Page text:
At the motion hearing, trial counsel testified that the defense never contended that Wilson did not work the day the items were pawned. Rather, it was the defense position that Wilson was not supervised the entire time he was at work, and could have left and pawned the items on his lunch hour. On cross-examination, trial counsel elicited testimony from Christensen that he did not know whether Wilson was supervised the entire time he was at work. As a result, Rogers was not prejudiced by trial counsel's failure to object to the hearsay evidence.

2. At trial, the State introduced similar transaction evidence regarding a bicycle stolen in 2003 that had later been pawned by Rogers. Rogers asserts that the admission of this evidence was error. We disagree.

"As a general rule, admission of evidence is a matter resting within the sound discretion of the trial court, and appellate courts will not disturb the exercise of that discretion absent evidence of its abuse." (Citation and punctuation omitted.) Decker v. State, 231 Ga. App. 219, 221 (1) ( 498 SE2d 789) (1998).

Rogers' claim of error is premised on the fact that he was neither charged with nor convicted of any crime in connection with his pawning of the stolen bicycle. There is no requirement, however, that a similar transaction result in a conviction before evidence of the same is admissible. Johnson v. State, 280 Ga. App. 341, 345 (4) ( 634 SE2d 134) (2006). Rather, to render evidence of independent acts or offenses admissible, the State must show that: "(1) the evidence will be admitted for a proper purpose; (2) sufficient evidence establishes that the defendant committed the independent act; and (3) sufficient connection or similarity exists between the independent offense and the crime charged, so that proof of the former tends to prove the latter. [Cit.]" Ellis v. State, 282 Ga. App. 17, 24 (3) (c) ( 637 SE2d 729) (2006).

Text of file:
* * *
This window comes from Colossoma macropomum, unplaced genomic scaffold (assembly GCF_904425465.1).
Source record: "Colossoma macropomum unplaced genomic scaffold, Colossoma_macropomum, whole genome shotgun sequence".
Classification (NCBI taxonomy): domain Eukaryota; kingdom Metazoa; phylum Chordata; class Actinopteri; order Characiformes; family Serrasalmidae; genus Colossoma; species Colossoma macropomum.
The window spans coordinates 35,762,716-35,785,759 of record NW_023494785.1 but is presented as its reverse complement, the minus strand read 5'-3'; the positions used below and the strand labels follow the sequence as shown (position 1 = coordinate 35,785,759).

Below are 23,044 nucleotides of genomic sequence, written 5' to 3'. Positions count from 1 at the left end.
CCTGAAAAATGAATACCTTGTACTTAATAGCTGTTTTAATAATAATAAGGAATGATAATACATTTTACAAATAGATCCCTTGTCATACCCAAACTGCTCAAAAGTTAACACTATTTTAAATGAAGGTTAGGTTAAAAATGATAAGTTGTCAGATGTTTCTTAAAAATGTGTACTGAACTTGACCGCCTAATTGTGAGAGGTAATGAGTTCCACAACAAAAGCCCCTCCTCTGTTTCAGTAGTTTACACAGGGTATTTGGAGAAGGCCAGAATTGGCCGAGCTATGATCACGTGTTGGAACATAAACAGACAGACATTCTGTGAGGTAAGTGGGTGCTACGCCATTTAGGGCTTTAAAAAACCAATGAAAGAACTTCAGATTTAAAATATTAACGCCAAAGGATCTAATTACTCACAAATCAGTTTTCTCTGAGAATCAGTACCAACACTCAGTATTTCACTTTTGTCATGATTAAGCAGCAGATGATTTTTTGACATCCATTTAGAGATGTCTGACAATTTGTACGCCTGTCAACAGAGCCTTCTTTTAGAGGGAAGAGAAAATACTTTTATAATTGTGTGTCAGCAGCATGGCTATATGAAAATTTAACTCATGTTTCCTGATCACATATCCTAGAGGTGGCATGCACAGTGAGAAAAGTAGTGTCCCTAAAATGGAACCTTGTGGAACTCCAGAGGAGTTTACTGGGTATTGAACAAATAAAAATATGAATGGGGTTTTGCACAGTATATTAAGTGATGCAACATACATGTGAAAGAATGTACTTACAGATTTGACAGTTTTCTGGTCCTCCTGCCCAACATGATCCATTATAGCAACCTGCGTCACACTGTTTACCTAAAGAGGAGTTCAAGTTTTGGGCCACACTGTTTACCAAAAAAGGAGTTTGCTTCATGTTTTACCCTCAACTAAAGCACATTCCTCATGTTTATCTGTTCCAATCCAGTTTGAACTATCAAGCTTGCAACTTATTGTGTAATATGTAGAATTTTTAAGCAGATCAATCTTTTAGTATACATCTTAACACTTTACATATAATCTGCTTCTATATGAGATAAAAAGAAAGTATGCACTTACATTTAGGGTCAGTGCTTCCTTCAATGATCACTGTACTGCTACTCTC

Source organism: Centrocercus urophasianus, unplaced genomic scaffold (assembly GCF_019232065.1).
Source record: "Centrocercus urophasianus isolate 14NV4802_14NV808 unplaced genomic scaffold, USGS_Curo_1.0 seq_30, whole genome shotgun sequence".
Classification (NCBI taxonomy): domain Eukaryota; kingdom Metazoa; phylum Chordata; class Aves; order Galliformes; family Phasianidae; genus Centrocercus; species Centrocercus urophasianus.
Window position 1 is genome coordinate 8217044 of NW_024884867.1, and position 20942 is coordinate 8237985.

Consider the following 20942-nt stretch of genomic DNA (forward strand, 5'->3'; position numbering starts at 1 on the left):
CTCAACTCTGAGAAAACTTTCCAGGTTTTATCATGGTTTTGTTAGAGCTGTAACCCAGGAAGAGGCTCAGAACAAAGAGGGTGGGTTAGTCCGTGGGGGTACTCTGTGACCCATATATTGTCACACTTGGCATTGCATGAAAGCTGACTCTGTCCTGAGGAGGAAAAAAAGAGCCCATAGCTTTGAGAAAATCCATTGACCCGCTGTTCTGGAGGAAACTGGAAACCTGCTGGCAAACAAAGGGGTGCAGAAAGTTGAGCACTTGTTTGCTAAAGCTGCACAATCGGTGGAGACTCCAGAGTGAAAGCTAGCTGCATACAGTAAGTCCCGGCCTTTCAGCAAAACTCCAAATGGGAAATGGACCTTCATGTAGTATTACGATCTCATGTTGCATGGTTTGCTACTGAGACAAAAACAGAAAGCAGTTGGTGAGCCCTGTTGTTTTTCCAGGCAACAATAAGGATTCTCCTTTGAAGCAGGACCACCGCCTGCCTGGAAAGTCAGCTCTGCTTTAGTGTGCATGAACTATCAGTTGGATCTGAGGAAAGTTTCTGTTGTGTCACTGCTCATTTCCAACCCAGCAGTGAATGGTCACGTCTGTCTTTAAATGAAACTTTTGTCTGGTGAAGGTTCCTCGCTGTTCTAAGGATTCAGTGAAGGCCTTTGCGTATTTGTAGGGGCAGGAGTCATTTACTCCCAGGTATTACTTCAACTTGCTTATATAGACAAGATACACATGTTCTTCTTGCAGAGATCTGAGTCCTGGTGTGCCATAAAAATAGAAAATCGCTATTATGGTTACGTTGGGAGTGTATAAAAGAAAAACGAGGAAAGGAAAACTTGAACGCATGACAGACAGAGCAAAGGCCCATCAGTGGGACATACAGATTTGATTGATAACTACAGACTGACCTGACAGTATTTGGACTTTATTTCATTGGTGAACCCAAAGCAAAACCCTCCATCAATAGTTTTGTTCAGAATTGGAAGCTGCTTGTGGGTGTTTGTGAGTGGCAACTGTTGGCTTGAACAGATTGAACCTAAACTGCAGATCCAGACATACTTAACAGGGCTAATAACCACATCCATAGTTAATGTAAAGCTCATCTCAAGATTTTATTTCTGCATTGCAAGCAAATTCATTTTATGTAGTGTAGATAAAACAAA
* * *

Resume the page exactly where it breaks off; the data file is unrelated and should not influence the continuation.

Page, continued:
Here, the State satisfied each of the foregoing requirements. Specifically, the State introduced the testimony of Preston Baggett, who testified that his bicycle was stolen from his carport in November 2003. Baggett identified his bicycle as one recovered approximately four weeks later from a pawn shop near his house. The pawn shop owner identified Rogers as the man who sold him the bicycle. The receipt from the pawn shop identifying Rogers as the seller of the bicycle was also admitted into evidence. In light of the State's proffer, the admission of the similar transaction was not error.

For the reasons set forth above, we affirm the judgment of Rogers' conviction.

Judgment affirmed. Barnes, C. J., and Smith, P. J., concur.


Burglary. Monroe Superior Court. Before Judge Fears.

Summaries of

Rogers v. State

Court of Appeals of Georgia
May 25, 2007
646 S.E.2d 751 (Ga. Ct. App. 2007)
Case details for

Rogers v. State

Case Details

Full title:ROGERS v. THE STATE

Court:Court of Appeals of Georgia

Date published: May 25, 2007


646 S.E.2d 751 (Ga. Ct. App. 2007)
646 S.E.2d 751